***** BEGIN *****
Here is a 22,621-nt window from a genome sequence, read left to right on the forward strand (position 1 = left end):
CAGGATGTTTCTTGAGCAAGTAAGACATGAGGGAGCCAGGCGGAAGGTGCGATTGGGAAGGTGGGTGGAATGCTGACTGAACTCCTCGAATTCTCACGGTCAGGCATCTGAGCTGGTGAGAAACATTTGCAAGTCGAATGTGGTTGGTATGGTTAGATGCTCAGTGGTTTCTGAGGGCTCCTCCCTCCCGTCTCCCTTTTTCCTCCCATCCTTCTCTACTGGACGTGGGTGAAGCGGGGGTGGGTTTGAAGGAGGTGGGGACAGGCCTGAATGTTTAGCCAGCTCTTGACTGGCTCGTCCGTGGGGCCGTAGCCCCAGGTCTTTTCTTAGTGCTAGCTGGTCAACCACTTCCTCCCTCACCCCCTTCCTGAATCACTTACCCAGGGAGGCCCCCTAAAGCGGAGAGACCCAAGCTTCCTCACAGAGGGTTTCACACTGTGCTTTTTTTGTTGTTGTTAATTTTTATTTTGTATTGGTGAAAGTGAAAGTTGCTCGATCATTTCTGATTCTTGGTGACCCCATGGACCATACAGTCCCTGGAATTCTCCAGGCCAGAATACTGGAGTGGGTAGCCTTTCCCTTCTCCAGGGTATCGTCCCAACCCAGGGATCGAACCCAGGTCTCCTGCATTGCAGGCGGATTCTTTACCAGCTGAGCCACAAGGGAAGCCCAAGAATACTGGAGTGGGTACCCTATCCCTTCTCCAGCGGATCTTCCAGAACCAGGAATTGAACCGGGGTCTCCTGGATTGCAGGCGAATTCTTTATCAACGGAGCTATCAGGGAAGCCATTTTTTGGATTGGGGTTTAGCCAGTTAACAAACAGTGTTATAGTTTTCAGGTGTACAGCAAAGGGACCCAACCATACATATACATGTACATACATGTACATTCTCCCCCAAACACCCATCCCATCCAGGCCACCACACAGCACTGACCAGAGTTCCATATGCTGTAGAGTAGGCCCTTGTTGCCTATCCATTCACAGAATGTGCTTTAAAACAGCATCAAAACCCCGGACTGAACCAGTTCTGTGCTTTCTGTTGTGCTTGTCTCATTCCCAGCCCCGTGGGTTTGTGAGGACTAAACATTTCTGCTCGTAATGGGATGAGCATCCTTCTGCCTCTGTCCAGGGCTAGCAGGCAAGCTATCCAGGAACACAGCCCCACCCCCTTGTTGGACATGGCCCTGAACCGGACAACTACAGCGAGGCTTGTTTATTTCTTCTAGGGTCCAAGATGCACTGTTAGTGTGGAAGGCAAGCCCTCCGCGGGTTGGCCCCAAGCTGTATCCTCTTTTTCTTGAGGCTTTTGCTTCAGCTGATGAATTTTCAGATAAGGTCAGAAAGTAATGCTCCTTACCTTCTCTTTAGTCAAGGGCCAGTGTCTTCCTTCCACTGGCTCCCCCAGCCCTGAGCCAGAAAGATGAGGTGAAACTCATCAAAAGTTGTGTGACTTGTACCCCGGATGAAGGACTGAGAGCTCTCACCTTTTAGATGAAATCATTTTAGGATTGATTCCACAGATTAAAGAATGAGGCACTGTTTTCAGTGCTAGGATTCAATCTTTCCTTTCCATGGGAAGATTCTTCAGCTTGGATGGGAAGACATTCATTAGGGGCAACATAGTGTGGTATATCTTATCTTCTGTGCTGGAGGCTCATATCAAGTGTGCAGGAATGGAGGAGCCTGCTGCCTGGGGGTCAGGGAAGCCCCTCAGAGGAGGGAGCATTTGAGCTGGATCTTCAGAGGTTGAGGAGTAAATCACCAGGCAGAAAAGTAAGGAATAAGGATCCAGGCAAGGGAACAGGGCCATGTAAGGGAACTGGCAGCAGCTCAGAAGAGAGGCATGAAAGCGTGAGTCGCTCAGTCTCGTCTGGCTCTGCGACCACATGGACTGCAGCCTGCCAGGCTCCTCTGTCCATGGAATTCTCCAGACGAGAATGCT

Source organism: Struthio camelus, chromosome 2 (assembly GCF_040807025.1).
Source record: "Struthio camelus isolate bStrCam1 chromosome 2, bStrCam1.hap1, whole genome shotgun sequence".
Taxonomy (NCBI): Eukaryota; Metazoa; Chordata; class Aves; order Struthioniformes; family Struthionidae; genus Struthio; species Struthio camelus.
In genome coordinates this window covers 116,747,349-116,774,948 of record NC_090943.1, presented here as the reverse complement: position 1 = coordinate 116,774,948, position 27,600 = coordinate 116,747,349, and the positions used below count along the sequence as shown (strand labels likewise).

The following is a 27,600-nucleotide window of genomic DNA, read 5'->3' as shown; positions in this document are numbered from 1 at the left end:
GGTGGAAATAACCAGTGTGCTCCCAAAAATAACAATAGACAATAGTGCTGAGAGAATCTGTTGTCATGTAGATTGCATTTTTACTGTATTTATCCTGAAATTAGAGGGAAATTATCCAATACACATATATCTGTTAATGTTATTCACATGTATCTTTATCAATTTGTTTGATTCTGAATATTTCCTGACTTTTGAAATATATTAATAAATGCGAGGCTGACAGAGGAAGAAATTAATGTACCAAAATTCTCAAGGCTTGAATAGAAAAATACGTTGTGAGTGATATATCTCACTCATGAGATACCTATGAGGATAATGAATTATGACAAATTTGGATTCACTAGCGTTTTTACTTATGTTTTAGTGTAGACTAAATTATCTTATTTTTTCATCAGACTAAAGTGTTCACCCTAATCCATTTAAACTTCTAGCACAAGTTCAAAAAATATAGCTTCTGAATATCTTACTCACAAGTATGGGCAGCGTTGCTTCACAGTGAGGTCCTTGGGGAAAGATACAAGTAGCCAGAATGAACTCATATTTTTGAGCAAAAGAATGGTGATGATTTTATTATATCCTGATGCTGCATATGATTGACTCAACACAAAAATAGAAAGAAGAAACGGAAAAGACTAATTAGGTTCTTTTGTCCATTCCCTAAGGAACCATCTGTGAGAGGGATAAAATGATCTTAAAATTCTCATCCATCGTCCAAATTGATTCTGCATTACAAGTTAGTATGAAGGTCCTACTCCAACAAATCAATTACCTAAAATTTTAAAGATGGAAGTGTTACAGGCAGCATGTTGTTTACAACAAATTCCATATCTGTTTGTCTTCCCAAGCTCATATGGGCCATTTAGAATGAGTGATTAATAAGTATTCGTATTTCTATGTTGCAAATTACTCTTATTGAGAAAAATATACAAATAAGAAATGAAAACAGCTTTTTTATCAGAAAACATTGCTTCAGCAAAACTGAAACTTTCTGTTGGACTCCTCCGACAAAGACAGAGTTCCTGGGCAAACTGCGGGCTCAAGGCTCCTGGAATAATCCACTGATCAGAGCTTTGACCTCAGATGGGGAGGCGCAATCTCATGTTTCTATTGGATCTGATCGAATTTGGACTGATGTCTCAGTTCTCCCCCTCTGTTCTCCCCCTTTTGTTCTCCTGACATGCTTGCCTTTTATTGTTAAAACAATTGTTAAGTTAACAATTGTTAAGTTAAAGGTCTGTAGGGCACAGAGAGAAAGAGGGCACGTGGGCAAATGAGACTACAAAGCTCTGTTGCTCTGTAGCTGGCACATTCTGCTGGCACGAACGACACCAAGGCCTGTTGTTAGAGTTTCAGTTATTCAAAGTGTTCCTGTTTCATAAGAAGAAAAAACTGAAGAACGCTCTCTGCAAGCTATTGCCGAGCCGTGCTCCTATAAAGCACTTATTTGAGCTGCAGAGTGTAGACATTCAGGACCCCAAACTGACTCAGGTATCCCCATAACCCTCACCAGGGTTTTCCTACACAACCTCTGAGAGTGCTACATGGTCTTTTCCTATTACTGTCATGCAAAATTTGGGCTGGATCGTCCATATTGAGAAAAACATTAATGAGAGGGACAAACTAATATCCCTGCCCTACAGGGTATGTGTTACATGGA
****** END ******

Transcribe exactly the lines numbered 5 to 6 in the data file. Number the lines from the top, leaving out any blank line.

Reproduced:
Taxonomy (NCBI): Eukaryota; Metazoa; Chordata; class Aves; order Struthioniformes; family Struthionidae; genus Struthio; species Struthio camelus.
In genome coordinates this window covers 116,747,349-116,774,948 of record NC_090943.1, presented here as the reverse complement: position 1 = coordinate 116,774,948, position 27,600 = coordinate 116,747,349, and the positions used below count along the sequence as shown (strand labels likewise).